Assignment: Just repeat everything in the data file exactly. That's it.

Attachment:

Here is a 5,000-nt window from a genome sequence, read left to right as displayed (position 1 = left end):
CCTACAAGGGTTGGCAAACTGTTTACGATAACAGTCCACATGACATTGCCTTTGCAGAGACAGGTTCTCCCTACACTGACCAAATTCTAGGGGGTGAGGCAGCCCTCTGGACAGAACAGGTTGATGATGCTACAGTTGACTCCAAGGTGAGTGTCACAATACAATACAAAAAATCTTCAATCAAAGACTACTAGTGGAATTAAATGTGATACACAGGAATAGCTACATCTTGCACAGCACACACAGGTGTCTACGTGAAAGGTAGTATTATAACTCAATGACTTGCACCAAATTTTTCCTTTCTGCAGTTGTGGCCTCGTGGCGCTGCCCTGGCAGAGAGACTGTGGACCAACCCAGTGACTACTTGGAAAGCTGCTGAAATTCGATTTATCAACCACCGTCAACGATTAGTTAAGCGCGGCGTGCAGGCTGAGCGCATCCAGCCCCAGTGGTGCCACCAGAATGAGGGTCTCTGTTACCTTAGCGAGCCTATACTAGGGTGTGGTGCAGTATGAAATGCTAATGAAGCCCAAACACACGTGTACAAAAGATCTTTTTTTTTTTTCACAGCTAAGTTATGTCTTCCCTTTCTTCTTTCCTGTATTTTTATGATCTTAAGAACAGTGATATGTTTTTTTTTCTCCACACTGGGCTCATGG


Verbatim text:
Here is a 5,000-nt window from a genome sequence, read left to right as displayed (position 1 = left end):
CCTACAAGGGTTGGCAAACTGTTTACGATAACAGTCCACATGACATTGCCTTTGCAGAGACAGGTTCTCCCTACACTGACCAAATTCTAGGGGGTGAGGCAGCCCTCTGGACAGAACAGGTTGATGATGCTACAGTTGACTCCAAGGTGAGTGTCACAATACAATACAAAAAATCTTCAATCAAAGACTACTAGTGGAATTAAATGTGATACACAGGAATAGCTACATCTTGCACAGCACACACAGGTGTCTACGTGAAAGGTAGTATTATAACTCAATGACTTGCACCAAATTTTTCCTTTCTGCAGTTGTGGCCTCGTGGCGCTGCCCTGGCAGAGAGACTGTGGACCAACCCAGTGACTACTTGGAAAGCTGCTGAAATTCGATTTATCAACCACCGTCAACGATTAGTTAAGCGCGGCGTGCAGGCTGAGCGCATCCAGCCCCAGTGGTGCCACCAGAATGAGGGTCTCTGTTACCTTAGCGAGCCTATACTAGGGTGTGGTGCAGTATGAAATGCTAATGAAGCCCAAACACACGTGTACAAAAGATCTTTTTTTTTTTTCACAGCTAAGTTATGTCTTCCCTTTCTTCTTTCCTGTATTTTTATGATCTTAAGAACAGTGATATGTTTTTTTTTCTCCACACTGGGCTCATGG